Eurostile. The typeface seems to be in a class of its own. It is
distinctively bulky, bold, and has unique width-oriented proportions.
Cool elegance. The sans Serif typeface has the aura of an airport
entrance hall in 1963. The font is ideal for Logotypes, fashion and
stylish designs. It has a timeless link to a semi sci-fi and futuristic
feeling. It is an ideal typeface for computer displays in spaceships:
perfect to display power, cold superiority, authority. Eurostile makes
the user obey. The user might be someone depositing a check into an ATM,
or someone who has been stopped by the police.
It is also, in fact, the typeface HAL used to communicate with humans.
The original typeface design for Eurostile, created 1952, was called
Microgramma. In early stages, it was a limited style, containing only
capital letters. These characters were not yet built for perfection.
Microgramma was a creation of the Turinese Nebiolo Type foundry. Its
designers were Alessandro Butti, the head of the Artistic Studio of
Nebiolo, and Aldo Novarese, who was about to become one of the most
important type designers in post-war Europe. In 1962, Novarese completed
Microgramma and improved the shape of some of its letters, thus creating
Eurostile. At 32, Novarese was already the head of the Artistic Studio.
Colleagues were Swiss designers like Miedinger or Frutiger, who had just
published Univers 1961.
Novarese tried to capture the spirit of his time: Eurostile was created
in the era of the coldwar-spacerace. The futuristic feeling of the early
'60s had changed the approach towards product design. The Compaso d'Oro
Awards were given to products that seemed to be designed for space
travel. Marco Zanuso's television set looked almost like the helmet of
an astronaut. Castiglioni's Coffee machine was like a container for use
in the kitchenette of an intercontinental Airplane.
(http://www.dolcevita.com/design/museum/1962.shtml). The Telstar
communications satellite relayed the first transatlantic television
pictures. And MIT graduate student Steve Russell invented something
that became the first video game, "Space War" (play a java emulation of
the game at: http://lcs.www.media.mit.edu/groups/el/projects/spacewar/).
Eurostile has been an influential font ever since it's creation. When a
design needs a contemporary or even futuristic touch, or has to look
trustworthy, requires obedience or a "speed increasing feeling,"
Eurostile could be right choice. Because of its special extended cuts,
it is highly readable, representing speed and competition.
It is ideal for high technology design even today. Because of it's
established popularity, Eurostile has the added value of high
recognition, and is able to impact users/readers psychologically. This
might be one of the reasons why Eurostile is being used by the NYPD for
the "POLICE" stencilled on the back of their cars. It might also be one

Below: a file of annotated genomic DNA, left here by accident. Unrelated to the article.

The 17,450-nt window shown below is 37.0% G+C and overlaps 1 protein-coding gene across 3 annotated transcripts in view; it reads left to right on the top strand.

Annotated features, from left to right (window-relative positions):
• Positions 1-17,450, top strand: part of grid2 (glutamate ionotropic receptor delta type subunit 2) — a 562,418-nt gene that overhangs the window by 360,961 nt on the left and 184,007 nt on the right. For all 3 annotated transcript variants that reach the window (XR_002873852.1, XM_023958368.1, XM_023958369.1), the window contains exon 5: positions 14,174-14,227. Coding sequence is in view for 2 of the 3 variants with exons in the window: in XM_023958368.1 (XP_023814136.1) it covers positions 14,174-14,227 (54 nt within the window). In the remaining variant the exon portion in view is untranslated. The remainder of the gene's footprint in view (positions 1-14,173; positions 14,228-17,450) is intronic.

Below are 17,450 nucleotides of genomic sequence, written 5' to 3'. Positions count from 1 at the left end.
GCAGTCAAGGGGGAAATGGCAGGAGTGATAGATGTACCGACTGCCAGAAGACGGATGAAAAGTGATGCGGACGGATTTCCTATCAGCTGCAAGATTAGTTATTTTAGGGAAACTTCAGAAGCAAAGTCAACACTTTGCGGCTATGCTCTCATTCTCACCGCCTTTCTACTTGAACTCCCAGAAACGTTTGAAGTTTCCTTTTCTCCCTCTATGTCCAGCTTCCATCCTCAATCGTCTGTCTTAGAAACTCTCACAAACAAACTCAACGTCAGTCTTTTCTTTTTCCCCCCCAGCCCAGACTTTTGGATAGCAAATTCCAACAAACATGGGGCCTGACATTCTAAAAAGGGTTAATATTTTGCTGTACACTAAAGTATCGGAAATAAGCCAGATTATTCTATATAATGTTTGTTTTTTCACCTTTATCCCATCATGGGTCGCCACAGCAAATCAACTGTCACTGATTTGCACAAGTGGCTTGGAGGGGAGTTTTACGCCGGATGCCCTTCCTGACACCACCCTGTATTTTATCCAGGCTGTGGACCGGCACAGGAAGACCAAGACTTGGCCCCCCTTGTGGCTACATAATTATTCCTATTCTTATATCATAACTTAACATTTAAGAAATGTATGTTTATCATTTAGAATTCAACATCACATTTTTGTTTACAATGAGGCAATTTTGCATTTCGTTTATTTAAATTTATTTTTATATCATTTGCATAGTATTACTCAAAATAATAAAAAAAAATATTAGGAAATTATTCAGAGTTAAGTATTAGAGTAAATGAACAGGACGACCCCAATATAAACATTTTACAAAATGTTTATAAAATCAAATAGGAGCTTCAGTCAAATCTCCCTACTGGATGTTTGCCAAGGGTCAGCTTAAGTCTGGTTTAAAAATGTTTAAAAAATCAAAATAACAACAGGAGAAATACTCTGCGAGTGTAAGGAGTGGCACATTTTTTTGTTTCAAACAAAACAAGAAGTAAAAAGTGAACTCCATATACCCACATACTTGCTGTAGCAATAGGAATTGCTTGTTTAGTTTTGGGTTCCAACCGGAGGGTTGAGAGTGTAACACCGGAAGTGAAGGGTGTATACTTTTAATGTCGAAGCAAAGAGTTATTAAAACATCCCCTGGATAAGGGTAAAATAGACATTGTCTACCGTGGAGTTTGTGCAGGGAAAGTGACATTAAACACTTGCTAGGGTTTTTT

of the reasons why most ATMs in New York use this typeface to guide the
user through permanent interfaces (like deposit slots).
To understand how easy it is for designers to create a new and
successfull image with Eurostile, take a look at Ralph Lauren. Lauren
chose Eurostile as a logotype for his sporty POLO SPORT line.
(http://www.ralphlaurenfragrance.com/rlf/product/sportm.html) Polo Sport
is a good example of how this font creates a fresh image without really
modifying a typeface.
Razorfish, designers of the RLF website, like this typeface so much that
they used it for the complete user interface on the site.
Other Fragrance Companies also use Eurostile to improve the look of
their product line. Did Nautica try to enter the same market as Polo
Sport by using the same font? Their product is aptly named
"competition," and the subliminal message seems to be that by using the
same font, Nautica has the same qualities as Polo Sport. The complete
corporate identity of Nautica begins to shift towards a Eurostile look.
(Nautica's Web site is currently on hold. )
Eurostile seems to be the typeface of choice when it comes to evoking
light, futuristic feelings. Swatch uses it to advertise it's IRONY line.
An irony of Swatch's using Eurostile is that this font by Italian
typographer Novarese is used for the words "swiss made" on every Swatch
Is Eurostile overused? There are designers who use Eurostile in
experimental ways. Arosa 2000's website is a good example.
Frankfurt-based artists/designers , Monika Friebe, Alex Oppermann and
Michael Dodt, also members of the Stardax group in Germany, love to use
Eurostile for their multimedia art and design projects.
Compared to Rasorfish's RLF website, Eurostile looks much fresher in the
hands of Arosa 2000' (check out http://www.form.de/wiw/index.html – go
to the Arosa December special. Presently there is no English version of
the "form's" website.) Arosa2000's web site is:
Eurostile has become a definition for many feelings & commands. It has
gone beyond being just the carrier of information – not just hiding
behind its message – it is strong enough to generate it's own message.
It would be a challenge to create a sequel to this font, a font that
could have similar features or impact on the design of its
Eurostile bold: http://www.urwpp.de/english/fonts/e/e004004t/e004004t.htm
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